COVID is spread from person-to-person
- Between people who are in close contact with one another.
- Close Contact = within 6 feet of an infected person over a 24-hour period for a combined total of 15 minutes or more.
- Through respiratory droplets produced when an infected person coughs, sneezes, sings, talks or breathes. These droplets cause infection when they are inhaled or deposited on mucous membranes, such as those that line the inside of the nose and mouth.
- There is evidence that under certain conditions, people with COVID-19 seem to have infected others who were more than 6 feet away (especially within enclosed spaces that had inadequate ventilation). Current data indicate that it is much more common for COVID-19 to spread through close contact with an infected person.
Can someone spread the virus without being sick?
- Several studies have found that people with COVID-19 who never develop symptoms (asymptomatic) and those who are not yet showing symptoms (pre-symptomatic) can still spread the virus to others.
COVID-19 spreads less commonly through contact with contaminated surfaces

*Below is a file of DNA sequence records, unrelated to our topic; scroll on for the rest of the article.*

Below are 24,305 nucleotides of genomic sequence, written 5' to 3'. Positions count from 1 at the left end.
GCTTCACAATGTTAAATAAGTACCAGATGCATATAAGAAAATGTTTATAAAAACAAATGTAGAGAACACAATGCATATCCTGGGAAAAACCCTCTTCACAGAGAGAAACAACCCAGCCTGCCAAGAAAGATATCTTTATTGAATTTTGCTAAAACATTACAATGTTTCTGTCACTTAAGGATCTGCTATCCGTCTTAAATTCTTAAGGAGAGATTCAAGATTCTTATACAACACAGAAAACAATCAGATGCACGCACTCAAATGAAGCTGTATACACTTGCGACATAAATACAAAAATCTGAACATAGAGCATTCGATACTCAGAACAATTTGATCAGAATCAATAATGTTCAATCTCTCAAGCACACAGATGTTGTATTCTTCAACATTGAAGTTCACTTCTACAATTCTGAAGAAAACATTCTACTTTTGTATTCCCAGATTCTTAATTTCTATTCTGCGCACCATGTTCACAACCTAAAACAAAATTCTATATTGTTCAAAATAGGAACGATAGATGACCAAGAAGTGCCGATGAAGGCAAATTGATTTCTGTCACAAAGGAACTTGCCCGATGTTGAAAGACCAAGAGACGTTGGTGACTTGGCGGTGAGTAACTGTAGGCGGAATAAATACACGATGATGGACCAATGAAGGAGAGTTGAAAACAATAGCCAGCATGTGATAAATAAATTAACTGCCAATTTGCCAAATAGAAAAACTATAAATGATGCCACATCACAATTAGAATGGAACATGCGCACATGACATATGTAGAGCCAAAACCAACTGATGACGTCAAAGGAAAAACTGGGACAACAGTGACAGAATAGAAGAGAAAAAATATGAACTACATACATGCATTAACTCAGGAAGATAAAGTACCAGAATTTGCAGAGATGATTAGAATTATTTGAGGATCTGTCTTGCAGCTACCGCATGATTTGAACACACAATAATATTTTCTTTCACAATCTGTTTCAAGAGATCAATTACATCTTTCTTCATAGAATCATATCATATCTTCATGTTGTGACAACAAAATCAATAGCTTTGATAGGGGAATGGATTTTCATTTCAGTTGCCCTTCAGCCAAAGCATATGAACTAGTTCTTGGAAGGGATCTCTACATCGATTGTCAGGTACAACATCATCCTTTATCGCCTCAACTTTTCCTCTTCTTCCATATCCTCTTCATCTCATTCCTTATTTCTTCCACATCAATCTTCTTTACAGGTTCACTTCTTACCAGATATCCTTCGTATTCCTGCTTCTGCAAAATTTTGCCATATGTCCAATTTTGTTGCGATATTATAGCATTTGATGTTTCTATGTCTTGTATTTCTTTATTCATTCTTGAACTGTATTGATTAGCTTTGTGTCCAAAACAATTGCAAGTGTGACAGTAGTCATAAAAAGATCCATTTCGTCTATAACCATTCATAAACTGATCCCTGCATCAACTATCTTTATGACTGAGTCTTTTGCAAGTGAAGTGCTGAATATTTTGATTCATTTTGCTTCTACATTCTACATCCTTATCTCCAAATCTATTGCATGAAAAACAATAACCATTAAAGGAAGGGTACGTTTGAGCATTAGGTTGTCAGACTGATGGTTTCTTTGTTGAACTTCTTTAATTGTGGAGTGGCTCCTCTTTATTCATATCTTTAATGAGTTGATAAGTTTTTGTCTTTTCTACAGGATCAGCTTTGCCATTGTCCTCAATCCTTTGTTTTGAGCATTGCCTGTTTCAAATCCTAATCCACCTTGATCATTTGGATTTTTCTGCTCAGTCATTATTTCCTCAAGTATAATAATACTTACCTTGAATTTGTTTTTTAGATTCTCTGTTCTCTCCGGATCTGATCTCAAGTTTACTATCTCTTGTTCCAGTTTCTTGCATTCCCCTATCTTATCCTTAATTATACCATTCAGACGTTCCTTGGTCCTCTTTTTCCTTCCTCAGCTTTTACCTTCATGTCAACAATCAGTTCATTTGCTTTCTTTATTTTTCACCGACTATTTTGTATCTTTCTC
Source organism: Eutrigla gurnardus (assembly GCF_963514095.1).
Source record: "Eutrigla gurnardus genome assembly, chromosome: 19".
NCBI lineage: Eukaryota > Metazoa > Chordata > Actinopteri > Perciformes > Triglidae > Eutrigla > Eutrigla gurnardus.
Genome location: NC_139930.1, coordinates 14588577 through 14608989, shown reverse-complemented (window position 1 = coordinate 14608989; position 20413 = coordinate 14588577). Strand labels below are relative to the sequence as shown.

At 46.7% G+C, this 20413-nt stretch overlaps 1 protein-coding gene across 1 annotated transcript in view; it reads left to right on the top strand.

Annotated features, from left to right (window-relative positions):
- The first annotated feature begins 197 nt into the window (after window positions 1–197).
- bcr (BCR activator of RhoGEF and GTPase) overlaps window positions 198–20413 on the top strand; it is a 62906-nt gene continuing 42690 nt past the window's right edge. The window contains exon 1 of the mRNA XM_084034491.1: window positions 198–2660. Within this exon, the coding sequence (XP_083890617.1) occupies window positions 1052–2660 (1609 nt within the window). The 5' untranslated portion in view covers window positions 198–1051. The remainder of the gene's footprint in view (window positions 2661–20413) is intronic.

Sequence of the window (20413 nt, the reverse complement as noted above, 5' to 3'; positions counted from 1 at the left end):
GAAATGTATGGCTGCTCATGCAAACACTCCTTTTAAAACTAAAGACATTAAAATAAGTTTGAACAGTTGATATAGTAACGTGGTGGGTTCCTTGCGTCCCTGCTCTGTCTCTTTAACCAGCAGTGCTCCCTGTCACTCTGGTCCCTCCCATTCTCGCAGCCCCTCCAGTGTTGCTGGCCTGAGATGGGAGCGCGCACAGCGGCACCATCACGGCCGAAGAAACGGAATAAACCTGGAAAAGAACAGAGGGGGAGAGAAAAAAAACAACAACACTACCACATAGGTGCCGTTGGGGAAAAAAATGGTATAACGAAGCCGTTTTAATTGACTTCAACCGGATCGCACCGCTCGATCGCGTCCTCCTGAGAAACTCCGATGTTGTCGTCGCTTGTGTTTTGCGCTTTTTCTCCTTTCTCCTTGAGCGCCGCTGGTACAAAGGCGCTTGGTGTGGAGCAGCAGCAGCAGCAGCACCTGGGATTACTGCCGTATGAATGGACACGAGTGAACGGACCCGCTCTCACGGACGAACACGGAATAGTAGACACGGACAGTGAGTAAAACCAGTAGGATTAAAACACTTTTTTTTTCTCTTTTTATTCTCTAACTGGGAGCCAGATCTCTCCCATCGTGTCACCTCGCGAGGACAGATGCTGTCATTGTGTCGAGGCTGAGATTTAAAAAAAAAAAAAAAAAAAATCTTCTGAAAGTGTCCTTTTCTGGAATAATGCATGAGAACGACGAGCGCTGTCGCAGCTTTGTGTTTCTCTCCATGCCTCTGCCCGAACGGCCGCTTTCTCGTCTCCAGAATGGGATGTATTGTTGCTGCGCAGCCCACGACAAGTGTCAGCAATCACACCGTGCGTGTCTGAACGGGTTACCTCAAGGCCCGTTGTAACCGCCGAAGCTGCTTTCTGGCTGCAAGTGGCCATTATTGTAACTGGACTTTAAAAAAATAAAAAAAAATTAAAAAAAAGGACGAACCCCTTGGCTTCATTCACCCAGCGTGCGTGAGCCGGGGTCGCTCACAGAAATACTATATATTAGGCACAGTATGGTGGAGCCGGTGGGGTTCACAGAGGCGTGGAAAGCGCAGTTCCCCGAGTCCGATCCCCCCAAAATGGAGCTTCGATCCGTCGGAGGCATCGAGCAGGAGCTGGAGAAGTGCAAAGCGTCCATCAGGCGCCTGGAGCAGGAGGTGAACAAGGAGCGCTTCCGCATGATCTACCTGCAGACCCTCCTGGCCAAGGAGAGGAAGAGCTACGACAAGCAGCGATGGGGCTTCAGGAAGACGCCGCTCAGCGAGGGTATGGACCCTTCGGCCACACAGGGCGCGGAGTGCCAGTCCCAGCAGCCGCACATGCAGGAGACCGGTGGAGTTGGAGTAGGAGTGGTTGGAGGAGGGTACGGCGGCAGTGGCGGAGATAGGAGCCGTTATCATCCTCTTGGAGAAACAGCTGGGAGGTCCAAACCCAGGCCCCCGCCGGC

- Respiratory droplets can also land on surfaces and objects. It is possible that a person could get COVID-19 by touching a surface or object that has the virus on it and then touching their own mouth, nose, or eyes.
- Spread from touching surfaces is not thought to be a common way that COVID-19 spreads.
COVID-19 rarely spreads between people and animals
- It appears that the virus that causes COVID-19 can spread from people to animals in some situations. The CDC has reported a small number of pets worldwide, including cats and dogs, infected with the virus that causes COVID-19, mostly after close contact with people with COVID-19. Learn what you should do if you have pets.
- At this time, the risk of COVID-19 spreading from animals to people is considered to be low. Learn about COVID-19 and pets and other animals.